Born a bastard in Detroit and given up for adoption because of societal stigma against single birth mothers and unwanted infants, Rudy Owens traces the major legal and public health impacts of modern adoption and how critical biological kinship, historic prejudice, and discrimination are to one of the greatest social experiments in American history. In 2014 he met his biological half-sister for the first time, nearly a half century after his birth. That experience showed him his lifelong quest for his original birth records, equality before the law, and his ancestral history may have been the makings of a meaningful and good life. Despite the mistrust and decades-long legal discrimination he encountered on his journey, Owens ultimately climbed the mountain, slew his dragons, crossed the ring of fire, and emerged a better person as only someone can after a true hero’s journey.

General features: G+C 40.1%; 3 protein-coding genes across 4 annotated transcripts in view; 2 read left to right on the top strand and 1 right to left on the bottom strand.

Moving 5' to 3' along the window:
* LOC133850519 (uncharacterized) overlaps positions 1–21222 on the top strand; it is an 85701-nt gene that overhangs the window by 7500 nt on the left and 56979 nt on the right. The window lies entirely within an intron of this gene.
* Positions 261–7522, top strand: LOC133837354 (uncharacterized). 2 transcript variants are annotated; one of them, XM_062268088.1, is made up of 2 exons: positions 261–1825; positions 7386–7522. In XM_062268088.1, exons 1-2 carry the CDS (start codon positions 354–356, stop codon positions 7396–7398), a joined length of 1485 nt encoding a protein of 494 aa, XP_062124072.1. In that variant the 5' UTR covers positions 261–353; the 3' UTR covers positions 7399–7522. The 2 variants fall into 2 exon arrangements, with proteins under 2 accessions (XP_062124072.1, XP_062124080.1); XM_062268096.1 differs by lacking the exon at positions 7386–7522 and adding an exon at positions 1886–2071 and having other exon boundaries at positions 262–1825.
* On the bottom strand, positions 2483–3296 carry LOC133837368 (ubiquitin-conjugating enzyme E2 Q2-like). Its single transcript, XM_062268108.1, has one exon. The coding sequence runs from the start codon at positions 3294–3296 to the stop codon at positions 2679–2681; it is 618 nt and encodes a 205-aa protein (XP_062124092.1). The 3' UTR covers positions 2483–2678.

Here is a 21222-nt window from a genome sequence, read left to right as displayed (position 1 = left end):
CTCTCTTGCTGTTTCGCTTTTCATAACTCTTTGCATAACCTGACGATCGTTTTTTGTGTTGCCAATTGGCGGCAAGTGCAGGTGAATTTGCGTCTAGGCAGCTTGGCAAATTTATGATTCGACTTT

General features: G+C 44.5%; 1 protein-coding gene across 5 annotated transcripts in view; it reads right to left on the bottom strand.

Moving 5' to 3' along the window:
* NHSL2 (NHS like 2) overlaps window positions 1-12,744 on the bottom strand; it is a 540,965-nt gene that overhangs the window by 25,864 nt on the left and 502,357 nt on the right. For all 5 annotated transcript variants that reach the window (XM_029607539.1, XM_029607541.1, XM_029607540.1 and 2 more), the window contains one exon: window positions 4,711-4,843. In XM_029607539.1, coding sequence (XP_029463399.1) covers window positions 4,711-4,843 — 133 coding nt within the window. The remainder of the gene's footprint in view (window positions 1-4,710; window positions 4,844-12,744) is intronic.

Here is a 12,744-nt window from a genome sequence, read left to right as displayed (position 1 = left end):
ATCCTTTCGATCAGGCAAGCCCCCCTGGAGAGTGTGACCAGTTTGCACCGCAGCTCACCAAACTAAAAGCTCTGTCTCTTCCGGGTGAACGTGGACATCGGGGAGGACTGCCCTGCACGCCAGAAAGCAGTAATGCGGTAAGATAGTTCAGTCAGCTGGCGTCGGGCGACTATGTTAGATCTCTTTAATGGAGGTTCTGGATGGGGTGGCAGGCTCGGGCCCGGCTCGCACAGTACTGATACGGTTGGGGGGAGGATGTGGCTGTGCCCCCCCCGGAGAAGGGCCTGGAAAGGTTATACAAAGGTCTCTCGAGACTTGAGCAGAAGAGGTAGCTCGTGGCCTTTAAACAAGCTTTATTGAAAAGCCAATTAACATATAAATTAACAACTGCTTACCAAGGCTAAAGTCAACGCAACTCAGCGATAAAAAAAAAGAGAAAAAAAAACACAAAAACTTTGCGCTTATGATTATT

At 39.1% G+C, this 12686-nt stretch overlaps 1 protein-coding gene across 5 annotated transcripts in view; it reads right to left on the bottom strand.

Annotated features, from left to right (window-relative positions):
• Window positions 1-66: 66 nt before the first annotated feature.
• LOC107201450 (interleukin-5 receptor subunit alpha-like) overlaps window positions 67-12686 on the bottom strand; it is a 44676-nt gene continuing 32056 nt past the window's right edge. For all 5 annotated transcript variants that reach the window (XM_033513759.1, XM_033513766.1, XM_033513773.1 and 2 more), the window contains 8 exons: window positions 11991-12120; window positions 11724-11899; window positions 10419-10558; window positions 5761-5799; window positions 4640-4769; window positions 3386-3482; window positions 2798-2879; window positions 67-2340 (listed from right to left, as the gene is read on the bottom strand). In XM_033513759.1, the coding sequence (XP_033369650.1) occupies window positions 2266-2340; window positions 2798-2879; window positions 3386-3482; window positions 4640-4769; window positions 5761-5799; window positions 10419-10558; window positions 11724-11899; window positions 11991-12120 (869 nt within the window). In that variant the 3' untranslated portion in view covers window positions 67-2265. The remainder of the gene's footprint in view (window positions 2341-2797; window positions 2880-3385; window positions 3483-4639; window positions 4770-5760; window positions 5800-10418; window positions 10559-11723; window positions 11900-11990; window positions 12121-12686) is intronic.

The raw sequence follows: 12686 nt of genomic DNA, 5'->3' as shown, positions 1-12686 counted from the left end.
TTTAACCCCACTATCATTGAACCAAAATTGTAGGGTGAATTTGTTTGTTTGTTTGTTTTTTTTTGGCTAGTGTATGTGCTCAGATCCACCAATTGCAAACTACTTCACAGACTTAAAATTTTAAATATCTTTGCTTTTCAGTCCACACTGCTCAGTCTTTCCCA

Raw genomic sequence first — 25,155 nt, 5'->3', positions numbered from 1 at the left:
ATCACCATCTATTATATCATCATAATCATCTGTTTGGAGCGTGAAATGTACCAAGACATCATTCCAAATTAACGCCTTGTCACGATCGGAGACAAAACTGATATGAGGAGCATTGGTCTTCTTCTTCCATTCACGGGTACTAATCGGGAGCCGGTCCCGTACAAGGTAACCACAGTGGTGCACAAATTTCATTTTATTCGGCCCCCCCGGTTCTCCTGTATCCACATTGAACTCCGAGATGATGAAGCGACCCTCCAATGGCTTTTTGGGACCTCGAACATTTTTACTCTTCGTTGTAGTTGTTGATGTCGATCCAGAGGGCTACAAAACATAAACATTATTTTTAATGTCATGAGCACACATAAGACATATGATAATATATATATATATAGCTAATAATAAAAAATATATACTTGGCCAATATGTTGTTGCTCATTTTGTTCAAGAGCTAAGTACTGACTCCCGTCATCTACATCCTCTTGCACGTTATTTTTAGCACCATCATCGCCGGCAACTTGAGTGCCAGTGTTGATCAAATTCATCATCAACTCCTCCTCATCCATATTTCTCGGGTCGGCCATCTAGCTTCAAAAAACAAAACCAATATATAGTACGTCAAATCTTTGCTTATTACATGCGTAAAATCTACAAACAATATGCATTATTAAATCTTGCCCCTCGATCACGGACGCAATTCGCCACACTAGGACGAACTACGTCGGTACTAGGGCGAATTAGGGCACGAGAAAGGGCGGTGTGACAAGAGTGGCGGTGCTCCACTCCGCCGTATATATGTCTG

Find a chapter-by-chapter synopsis of You Don’t Know How Lucky You Are on my chapter summary page. See the timeline of key events in my adoption journey, from my relinquishment as an adoptee in the mid-1960s to overcoming the state of Michigan’s likely illegal actions withholding my original birth certificate decades after he had no legal grounds keep it from me. Click on each chapter link for an excerpt to the beginning of each section.